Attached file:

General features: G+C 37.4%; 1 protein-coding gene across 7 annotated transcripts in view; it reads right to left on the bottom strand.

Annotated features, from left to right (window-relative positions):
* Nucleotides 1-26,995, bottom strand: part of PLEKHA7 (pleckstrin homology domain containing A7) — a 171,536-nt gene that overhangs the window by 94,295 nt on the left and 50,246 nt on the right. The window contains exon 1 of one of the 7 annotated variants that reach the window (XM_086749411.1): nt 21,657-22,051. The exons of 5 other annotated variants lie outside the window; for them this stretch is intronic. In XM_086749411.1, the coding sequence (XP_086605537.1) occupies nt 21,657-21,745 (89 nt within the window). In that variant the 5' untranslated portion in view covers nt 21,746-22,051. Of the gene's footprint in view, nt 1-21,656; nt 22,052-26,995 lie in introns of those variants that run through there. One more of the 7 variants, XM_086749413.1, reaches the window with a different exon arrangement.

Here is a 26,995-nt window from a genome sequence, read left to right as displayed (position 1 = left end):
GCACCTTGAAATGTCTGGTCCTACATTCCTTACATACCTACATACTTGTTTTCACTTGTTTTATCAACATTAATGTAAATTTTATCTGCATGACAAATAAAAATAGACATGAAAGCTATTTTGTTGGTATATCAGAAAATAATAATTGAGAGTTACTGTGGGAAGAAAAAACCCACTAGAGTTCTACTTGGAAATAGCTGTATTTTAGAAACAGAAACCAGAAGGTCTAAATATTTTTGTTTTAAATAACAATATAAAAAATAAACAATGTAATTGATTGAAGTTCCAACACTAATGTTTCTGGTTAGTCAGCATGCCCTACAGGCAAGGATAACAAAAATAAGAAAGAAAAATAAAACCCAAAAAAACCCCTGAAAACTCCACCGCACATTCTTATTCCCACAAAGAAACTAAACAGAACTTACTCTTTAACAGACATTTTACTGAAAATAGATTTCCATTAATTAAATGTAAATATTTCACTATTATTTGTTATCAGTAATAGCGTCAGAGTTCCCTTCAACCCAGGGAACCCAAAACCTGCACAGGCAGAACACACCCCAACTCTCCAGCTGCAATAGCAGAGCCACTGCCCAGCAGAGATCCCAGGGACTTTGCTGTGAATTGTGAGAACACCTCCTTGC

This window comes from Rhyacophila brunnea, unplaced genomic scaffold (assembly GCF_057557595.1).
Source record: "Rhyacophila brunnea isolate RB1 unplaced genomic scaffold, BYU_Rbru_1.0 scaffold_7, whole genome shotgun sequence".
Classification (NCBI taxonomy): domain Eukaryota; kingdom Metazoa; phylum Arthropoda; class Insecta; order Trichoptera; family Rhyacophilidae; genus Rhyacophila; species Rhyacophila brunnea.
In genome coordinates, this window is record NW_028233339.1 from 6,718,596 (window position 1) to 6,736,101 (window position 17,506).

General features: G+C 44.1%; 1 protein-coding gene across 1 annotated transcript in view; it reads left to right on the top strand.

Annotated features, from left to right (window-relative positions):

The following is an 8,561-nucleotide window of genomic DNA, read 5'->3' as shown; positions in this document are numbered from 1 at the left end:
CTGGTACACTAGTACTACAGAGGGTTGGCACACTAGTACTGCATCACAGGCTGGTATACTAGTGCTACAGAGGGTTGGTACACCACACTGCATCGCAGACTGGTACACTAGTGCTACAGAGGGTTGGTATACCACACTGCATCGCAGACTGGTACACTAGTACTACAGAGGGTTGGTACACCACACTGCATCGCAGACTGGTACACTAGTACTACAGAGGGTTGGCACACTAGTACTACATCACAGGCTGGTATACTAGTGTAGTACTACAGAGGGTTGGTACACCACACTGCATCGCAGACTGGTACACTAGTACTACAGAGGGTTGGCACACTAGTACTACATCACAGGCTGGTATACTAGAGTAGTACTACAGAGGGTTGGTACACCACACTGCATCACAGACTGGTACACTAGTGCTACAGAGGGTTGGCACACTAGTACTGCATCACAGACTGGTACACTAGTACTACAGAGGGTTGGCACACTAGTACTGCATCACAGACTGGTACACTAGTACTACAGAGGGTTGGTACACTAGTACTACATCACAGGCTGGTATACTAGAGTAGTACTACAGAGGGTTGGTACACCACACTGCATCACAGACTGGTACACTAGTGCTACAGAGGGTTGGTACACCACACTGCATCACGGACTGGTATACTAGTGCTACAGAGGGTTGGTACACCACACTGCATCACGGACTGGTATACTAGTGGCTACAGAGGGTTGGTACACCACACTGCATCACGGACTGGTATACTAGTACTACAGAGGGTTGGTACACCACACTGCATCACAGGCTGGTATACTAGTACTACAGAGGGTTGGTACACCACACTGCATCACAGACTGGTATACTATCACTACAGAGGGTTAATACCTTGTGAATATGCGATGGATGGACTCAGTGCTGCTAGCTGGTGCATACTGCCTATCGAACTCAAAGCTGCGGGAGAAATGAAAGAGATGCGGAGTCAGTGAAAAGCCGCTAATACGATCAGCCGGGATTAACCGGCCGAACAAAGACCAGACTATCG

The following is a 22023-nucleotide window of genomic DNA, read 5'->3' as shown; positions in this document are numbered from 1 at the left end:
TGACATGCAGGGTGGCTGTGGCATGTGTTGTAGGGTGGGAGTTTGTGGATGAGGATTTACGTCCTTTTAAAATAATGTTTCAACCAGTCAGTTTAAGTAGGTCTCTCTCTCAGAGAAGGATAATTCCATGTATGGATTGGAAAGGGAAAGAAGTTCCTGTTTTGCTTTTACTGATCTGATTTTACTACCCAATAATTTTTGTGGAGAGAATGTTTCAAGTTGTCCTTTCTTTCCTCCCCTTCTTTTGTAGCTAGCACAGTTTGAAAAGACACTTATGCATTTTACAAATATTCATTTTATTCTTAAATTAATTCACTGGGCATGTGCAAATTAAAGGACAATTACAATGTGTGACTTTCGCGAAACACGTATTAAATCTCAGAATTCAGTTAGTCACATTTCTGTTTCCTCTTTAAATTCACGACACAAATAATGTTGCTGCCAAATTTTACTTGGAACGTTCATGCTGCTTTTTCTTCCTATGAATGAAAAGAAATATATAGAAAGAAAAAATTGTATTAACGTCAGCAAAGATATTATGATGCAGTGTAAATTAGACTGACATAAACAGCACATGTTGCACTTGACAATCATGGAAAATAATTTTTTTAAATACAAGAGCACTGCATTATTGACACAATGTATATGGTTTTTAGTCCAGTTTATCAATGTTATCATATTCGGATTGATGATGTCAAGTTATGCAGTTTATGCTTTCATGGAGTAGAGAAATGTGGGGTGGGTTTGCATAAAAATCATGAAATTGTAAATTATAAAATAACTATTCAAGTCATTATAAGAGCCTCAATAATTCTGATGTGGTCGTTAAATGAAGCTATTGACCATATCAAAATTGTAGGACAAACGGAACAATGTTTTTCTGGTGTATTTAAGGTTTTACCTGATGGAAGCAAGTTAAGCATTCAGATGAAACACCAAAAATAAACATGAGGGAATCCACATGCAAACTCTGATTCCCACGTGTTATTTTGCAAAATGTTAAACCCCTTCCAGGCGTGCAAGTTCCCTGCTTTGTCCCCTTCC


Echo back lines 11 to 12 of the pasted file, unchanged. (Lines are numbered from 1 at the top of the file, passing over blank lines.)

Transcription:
Annotated features, from left to right (window-relative positions):

The following is an 8,561-nucleotide window of genomic DNA, read 5'->3' as shown; positions in this document are numbered from 1 at the left end: